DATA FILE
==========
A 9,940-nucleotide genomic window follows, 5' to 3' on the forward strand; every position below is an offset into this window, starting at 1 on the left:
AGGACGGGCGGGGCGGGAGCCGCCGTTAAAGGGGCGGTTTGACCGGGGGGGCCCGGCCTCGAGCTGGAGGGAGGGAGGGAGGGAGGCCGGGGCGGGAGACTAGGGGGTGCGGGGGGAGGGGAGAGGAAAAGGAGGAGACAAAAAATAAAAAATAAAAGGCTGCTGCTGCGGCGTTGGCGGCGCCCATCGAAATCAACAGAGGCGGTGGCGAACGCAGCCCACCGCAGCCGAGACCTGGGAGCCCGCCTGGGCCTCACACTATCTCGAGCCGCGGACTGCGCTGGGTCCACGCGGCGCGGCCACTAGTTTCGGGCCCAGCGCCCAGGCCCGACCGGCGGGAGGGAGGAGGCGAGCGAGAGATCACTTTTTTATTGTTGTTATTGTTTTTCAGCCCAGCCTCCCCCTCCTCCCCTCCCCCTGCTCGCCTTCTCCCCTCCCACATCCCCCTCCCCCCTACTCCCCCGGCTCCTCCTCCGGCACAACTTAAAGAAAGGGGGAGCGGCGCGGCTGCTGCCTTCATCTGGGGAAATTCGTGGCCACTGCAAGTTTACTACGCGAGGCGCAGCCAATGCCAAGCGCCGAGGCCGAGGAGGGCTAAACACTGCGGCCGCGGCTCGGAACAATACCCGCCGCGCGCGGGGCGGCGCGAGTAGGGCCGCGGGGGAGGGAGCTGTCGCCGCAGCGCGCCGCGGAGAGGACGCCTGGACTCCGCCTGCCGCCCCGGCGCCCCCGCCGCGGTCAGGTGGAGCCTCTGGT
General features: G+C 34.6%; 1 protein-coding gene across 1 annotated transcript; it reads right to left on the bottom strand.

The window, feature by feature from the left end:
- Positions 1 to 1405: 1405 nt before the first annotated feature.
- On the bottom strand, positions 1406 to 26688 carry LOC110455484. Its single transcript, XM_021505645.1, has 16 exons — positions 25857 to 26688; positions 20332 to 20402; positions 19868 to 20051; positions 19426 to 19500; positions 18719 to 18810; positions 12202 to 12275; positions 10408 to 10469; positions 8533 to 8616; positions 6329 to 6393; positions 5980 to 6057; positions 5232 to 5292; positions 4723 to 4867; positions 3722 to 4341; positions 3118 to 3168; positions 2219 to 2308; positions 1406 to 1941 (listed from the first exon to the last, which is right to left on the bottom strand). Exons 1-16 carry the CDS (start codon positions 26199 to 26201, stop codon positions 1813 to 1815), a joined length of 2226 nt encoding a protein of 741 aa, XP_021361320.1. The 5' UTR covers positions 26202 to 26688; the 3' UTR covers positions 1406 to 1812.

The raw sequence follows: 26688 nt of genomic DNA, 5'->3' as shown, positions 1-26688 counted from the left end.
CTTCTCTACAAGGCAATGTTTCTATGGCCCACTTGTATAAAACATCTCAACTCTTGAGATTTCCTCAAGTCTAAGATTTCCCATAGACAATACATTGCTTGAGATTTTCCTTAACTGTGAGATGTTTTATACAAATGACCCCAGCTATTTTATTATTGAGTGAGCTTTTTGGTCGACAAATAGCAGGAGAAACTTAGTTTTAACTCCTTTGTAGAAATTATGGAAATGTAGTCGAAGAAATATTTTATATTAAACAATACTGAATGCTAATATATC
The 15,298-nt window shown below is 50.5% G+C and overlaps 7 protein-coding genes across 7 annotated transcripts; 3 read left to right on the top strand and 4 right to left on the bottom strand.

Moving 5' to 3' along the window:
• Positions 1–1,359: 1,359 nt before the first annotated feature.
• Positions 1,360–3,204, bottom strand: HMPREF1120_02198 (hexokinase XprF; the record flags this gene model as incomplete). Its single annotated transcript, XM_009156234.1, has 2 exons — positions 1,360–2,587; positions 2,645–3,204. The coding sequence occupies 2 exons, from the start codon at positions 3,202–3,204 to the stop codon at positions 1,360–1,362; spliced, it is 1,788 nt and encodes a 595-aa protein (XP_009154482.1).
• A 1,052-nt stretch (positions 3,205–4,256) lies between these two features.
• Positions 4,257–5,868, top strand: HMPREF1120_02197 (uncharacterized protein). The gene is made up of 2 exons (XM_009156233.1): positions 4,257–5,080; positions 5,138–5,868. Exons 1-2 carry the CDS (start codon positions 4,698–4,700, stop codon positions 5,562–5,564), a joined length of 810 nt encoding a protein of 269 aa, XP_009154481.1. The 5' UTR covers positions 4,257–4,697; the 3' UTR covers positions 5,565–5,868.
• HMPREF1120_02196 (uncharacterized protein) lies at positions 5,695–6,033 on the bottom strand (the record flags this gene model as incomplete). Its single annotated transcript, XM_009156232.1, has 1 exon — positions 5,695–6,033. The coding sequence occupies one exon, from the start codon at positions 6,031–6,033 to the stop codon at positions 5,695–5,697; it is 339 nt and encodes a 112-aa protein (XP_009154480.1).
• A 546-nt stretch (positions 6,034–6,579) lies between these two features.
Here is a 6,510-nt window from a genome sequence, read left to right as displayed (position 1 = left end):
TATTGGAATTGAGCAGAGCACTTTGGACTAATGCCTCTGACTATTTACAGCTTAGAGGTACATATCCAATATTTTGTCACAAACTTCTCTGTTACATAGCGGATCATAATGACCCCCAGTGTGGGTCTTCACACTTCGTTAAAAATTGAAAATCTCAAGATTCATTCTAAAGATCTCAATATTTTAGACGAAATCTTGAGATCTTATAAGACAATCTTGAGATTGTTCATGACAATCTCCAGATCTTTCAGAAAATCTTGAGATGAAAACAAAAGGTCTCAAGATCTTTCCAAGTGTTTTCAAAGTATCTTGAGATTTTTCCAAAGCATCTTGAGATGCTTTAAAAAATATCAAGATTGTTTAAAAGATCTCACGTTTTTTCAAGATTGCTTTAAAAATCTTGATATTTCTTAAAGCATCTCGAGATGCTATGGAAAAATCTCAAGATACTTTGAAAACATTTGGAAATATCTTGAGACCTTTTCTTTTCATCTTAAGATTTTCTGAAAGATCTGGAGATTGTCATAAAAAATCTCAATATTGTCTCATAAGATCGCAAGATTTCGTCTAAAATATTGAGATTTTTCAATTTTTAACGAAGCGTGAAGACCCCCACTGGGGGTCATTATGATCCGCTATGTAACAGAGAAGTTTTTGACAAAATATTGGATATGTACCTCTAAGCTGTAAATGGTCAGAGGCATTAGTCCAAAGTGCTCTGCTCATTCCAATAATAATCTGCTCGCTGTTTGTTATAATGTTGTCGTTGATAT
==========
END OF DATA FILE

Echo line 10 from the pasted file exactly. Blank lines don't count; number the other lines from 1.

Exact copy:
Moving 5' to 3' along the window: